Terry H. Schwadron

Aug. 1, 2021

OK, we all understand there’s a huge backlash to renewed attempts to mask us, vaccinated or not.

But can we focus for a minute on schools?

In response to fast-spreading the Delta-mutant coronavirus strain and rising cases, the Centers for Disease Control has changed its mask-wearing advice to wearing them indoors or at larger gatherings, Joe Biden is telling federal employees they need to be vaccinated or face frequent testing, cities and counties are weighing local masking orders — in other words, responding to what is reported as a renewed public health threat.

At the same time, we see members of Congress throwing masks on the ground, some Republican governors like Ron DeSantis of Florida banning localities from ordering masks, and lots of angry protest about individual liberty to make such decisions.
We’re not even talking about vaccines here, just mask-wearing.

The surge in cases and new federal guidelines are spurring a huge debate, school district by school district, over whether to require masks in school. Some states never lifted the requirement for student and teacher masks, others are now barring school districts from requiring masks or threatening to fine school leaders or cut state funding if they attempt it.

It feels like the culture wars once again are forgetting the main questions before us for the frustrating need to call out Science, federal control, and a variety of perceived bogeymen: For every reason under the sun, we want kids — kids who cannot be vaccinated yet — back in school for face-to-face learning, even if covered faces.

Shouldn’t we be focused on how to get that done rather than on political posturing?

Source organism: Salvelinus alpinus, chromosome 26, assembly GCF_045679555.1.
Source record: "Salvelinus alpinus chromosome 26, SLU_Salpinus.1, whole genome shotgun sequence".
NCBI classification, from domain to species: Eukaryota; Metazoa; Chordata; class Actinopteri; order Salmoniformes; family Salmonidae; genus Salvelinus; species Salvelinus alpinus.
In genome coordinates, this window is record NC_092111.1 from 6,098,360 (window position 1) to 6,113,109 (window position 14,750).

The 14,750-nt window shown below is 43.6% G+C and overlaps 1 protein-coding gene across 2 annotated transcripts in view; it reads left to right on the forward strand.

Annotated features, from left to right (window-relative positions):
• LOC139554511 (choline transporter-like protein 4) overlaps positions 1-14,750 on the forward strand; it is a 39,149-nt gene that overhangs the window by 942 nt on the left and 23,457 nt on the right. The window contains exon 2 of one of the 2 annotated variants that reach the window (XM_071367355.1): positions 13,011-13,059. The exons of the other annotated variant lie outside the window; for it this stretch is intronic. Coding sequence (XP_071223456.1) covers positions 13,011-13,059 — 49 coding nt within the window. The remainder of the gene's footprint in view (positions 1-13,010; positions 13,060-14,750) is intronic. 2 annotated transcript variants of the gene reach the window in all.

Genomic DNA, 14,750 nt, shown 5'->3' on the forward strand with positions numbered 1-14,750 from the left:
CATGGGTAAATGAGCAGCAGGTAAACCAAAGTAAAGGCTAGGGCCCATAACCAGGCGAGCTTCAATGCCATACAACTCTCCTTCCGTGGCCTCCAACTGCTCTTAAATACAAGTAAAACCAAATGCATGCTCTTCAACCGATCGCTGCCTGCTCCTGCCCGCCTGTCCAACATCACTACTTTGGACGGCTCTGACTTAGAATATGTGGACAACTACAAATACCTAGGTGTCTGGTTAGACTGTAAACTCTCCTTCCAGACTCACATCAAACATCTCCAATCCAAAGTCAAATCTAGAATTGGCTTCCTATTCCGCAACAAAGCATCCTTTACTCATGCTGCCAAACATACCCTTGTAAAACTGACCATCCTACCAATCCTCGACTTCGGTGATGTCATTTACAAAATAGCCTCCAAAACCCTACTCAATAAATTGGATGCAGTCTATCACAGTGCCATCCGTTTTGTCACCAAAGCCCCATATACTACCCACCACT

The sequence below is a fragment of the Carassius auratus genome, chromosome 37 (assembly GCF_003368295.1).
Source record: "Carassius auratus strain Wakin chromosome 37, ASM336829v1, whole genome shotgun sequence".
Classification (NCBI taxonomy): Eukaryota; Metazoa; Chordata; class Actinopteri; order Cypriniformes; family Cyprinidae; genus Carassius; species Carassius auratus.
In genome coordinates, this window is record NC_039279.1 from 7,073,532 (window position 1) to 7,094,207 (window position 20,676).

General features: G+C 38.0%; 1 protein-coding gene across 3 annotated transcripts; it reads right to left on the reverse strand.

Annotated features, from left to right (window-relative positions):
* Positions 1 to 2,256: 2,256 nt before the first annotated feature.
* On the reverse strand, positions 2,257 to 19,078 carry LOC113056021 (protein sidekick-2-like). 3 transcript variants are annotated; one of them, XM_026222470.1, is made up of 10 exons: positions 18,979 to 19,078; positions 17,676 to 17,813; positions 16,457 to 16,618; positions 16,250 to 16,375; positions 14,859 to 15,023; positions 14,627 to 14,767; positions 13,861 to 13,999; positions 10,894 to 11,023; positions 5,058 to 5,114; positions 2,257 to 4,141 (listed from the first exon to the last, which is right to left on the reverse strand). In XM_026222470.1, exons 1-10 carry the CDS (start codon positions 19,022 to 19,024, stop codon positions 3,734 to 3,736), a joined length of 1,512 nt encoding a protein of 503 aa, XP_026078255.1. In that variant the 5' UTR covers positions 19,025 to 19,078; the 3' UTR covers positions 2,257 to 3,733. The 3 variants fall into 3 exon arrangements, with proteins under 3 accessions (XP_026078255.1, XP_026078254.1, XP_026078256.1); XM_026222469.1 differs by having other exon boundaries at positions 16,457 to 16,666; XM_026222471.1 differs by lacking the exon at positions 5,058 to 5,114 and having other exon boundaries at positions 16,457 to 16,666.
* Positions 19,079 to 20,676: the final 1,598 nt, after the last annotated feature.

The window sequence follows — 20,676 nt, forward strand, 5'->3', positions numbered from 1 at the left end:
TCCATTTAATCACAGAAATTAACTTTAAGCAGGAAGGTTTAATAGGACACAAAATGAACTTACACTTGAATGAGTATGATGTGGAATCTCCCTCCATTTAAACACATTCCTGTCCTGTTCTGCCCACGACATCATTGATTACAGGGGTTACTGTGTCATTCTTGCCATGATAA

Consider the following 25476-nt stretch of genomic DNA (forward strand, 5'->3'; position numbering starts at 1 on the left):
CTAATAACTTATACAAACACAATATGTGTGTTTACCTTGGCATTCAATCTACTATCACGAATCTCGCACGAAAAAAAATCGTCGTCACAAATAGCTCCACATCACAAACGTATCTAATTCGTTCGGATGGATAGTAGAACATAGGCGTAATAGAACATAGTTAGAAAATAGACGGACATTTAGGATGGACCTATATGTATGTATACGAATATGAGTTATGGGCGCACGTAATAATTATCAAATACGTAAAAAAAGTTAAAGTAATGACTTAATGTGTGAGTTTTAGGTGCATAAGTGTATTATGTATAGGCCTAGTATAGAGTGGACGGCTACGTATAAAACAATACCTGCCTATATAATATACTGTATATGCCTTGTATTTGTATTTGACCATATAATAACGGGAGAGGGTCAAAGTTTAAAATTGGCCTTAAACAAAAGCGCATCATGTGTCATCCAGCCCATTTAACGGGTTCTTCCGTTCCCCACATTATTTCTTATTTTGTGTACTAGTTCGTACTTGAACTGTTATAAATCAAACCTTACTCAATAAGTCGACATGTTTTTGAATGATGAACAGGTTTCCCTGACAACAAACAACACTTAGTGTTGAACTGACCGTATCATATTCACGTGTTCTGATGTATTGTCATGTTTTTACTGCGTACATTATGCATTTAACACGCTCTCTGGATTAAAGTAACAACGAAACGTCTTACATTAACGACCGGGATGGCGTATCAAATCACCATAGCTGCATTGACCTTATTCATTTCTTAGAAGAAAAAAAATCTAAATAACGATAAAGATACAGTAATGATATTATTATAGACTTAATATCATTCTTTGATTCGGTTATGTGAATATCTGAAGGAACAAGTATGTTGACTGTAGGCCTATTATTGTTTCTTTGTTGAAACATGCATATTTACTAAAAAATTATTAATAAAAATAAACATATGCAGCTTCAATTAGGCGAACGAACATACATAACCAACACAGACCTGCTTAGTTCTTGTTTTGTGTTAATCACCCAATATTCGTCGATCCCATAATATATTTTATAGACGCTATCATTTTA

Caught in the Middle

News reports are reflecting that school leaders are caught in the middle. The medical advice is shifting, parents are insisting that they and not government figures should make a health-based decision, there are the usual wacky faux science claims that masks somehow can hurt kids. Mostly, though, can’t we agree that we’re seeing school kids used as pawns to purse the Great Political Divide?

If there is a single item on which Americans (actually most global citizens) should be able to agree, it is that a year of Zoom learning from home had a poor effect on student learning. Even with dedicated teachers and committed parents, capturing the attention of young students for a full day of learning by laptop proved a stretch, and lots of reports are reflecting that test scores and school achievement was down.

Plus, enforced home schooling meant that women, in particular, had to give up jobs and has slowed economic recovery, and it sorely tested the abilities of teachers who were forced at once to deal with split attention for partial in-person classes while also teaching to others over Zoom.

In short, the job at hand is to get students and teachers back in school. If they have to wear masks, so what? Let’s not lose the main focus here.